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J Forensic Sci. 1999 Jul;44(4):720-3.

Sharp-force trauma analysis and the forensic anthropologist: techniques advocated by William R. Maples, Ph.D.

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C.A. Pound Human Identification Laboratory, Department of Anthropology, University of Florida, Gainesville, USA.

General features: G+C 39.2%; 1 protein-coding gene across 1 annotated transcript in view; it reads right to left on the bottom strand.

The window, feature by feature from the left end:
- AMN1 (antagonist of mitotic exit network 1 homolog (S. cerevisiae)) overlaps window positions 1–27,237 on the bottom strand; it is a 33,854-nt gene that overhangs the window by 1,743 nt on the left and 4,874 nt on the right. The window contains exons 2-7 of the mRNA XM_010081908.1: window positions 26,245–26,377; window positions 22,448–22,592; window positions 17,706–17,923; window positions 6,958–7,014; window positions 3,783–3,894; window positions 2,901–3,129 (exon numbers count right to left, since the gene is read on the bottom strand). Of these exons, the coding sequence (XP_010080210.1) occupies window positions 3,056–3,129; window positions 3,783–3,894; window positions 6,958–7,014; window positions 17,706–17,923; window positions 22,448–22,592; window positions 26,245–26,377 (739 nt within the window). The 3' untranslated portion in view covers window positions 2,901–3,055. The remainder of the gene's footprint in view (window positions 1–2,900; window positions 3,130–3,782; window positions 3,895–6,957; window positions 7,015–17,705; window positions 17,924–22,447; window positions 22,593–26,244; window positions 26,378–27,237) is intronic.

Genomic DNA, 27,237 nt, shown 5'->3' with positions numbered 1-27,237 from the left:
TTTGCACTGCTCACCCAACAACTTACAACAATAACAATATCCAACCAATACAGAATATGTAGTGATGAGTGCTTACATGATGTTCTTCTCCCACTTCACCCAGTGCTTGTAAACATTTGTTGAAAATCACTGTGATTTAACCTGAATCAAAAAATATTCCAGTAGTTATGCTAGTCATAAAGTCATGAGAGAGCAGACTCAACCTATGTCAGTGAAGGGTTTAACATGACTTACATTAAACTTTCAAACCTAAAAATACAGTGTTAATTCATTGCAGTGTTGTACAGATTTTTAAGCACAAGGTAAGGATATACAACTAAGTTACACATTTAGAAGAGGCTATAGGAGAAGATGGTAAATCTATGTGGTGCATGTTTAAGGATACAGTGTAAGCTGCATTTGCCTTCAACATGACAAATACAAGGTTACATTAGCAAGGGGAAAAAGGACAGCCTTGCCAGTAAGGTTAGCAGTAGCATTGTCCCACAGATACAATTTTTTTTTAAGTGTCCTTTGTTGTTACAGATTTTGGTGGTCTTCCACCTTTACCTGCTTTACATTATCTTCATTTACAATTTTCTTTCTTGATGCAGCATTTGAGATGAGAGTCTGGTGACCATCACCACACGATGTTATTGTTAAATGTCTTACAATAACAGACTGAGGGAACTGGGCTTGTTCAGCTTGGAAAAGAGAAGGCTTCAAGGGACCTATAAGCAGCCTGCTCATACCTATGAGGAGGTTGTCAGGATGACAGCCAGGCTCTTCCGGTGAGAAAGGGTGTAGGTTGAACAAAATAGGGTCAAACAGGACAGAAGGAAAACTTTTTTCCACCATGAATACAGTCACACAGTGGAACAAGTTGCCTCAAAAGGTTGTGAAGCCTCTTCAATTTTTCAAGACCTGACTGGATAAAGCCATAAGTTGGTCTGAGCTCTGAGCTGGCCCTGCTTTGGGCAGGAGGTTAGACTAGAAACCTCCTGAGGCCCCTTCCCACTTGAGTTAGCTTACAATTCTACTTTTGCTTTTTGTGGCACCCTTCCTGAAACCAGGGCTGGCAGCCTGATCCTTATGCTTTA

Forensic anthropological tenets supported by William R. Maples, Ph.D. provide the bases for a case study from the C.A. Pound Human Identification Laboratory. Using a multidisciplinary team that included police investigators, pathologists, odontologists, entomologists, and anthropologists, a biological profile and trauma analysis was constructed. Our analysis determined that the decedent was a middle-aged Hispanic male, approximately 5'6"-5'7" in stature, who had died a minimum of three months before the discovery of his remains. Gross and microscopic analysis revealed 11 areas of sharp trauma to the skull and cervical vertebrae. To aid with analysis of the trauma, nonhuman trauma exemplars were created using a Tiger rear flail mower of the make known to have been used at the scene where the remains were recovered. This use of nonhuman trauma exemplars proved to be essential in the effort to exclude the rear flail mower as the possible trauma agent.

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